During this time, Antonia was exceedingly unhappy on account of the hard treatment of her friend; and, conceiving that the inflexibility of the disposition of Tiberius was such, that the making application to him would but be a mere loss of time, she took a different method, and applied to Macro to render his confinement as easy to him as possible, by directing that he should be attended by soldiers of a civil and humane disposition, that he should constantly sit down at table with the officer in whose immediate custody he was, that he should be permitted the use of the bath daily, and that

the visits of his friends and freed-men should be admitted. All these favours were granted whereupon he was visited by his friend Silas; and Marsyas and Stychus, two of his freed-men, constantly conveyed to him the food of which he was most fond; and, under pretence of carrying blankets to sell, they supplied him with those articles on which to repose in the night, the soldiers, agreeably to the hints they had received from Macro, making no opposition to these proceedings.

At the expiration of about six months from the commencement of Agrippa's imprisonment, Tiberius, on his return from Capræa, was attacked with an illness that was, at first, but slight; but which gradually increasing, he grew worse till his life was despaired of. When he came to perceive that there were no hopes of his recovery, he dispatched Evodus, his favourite freedman, to bring his children to him early on the following day to take a final leave of their dying parent. These were not his natural children, but his adopted children; his grandson Tiberius, the son of Drusus ; and his nephew Caius, the son of Germanicus.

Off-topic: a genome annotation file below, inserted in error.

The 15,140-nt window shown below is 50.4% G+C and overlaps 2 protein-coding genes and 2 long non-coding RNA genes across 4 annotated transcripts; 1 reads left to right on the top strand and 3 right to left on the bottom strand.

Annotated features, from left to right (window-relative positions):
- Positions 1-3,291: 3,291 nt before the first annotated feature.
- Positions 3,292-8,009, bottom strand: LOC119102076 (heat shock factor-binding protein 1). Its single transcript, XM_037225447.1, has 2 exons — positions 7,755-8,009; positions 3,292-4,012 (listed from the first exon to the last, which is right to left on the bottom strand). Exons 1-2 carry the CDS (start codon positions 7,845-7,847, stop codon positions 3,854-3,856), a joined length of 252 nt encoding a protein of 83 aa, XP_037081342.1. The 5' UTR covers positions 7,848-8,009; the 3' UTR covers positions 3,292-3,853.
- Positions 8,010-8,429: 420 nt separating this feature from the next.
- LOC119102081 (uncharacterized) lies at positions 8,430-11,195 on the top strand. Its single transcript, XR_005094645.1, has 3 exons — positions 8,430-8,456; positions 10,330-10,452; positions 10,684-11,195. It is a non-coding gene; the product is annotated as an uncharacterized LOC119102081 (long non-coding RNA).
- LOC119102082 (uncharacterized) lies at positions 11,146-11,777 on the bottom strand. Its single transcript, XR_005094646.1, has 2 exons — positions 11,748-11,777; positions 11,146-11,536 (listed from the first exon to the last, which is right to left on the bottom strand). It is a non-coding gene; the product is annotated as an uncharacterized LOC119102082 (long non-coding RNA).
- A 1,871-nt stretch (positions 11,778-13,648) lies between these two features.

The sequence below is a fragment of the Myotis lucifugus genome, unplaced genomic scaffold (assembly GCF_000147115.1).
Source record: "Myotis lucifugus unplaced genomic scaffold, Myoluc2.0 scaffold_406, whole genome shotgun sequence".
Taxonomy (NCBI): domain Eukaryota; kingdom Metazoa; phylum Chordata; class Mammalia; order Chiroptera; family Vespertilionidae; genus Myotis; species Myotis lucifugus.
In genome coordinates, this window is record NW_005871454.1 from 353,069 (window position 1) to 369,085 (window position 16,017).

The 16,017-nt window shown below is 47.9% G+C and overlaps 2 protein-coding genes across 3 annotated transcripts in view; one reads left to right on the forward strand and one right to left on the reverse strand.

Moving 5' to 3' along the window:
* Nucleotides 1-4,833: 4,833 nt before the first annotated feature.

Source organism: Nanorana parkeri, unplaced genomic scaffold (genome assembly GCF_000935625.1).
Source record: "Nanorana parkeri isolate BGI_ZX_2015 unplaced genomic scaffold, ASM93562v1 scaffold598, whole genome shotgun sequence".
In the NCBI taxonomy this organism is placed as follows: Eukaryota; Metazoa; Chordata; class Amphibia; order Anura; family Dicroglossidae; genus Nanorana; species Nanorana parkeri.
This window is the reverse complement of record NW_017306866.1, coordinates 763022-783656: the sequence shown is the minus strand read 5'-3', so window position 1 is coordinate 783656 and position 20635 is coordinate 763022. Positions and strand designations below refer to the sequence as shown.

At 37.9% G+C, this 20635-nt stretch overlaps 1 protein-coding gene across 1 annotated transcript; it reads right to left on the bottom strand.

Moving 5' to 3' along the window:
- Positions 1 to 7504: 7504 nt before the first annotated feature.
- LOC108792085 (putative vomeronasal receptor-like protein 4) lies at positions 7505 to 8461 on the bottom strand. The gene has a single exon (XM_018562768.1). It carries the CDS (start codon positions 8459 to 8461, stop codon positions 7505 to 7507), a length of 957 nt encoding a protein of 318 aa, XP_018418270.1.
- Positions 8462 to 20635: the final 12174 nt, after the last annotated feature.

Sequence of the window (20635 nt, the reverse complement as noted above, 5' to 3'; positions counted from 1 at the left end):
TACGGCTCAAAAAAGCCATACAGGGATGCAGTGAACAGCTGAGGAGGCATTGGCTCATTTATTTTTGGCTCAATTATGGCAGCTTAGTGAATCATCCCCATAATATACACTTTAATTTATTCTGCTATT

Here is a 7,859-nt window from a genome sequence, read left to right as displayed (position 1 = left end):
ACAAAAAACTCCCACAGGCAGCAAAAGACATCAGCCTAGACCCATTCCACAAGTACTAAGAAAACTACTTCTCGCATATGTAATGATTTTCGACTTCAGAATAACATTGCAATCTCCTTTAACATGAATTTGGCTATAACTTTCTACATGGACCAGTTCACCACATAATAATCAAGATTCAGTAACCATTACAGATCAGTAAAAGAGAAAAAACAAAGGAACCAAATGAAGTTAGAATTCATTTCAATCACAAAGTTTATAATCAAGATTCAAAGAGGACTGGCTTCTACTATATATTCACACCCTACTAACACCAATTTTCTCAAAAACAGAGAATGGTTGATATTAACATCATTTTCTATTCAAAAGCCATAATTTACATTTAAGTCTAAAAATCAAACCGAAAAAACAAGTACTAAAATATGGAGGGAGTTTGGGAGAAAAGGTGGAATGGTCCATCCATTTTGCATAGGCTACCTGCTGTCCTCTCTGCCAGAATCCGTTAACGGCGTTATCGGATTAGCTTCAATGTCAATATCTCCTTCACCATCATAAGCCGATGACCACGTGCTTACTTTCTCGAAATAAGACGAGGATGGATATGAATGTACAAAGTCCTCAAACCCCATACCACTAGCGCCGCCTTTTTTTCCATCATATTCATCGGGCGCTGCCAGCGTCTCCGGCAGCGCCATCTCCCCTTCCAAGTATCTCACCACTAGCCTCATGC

He now betook himself to fervent prayers to the gods of his country, that he might be directed, by some particular signal, which of the two he should make choice of for his successor, yet secretly wishing that Tiberius might be distinguished by the happy omen; however he did not dare venture to make a prejudication in a matter of such high importance, but thought proper first to consult his oracle. Wherefore, he determined that he would be governed by this circumstance, that the young prince who should first wait upon him in the morning should succeed him in the government. Having formed this resolution, he gave particular orders to the tutor of his grand-child to bring the youth to him by day-break, not entertaining a doubt but that the gods would declare in favour of Tiberius but the event proved the contrary; for the emperor sending out Evodus as soon as day-light appeared, to see if the young princes were at the door, and to bring into the palace the first he saw, he found Caius alone, informed him that he must wait on his father, and immediately introduced him. Now it happened, that Tiberius, being unapprized of the intention of the emperor, had stayed to breakfast, and thus missed the favourable opportunity.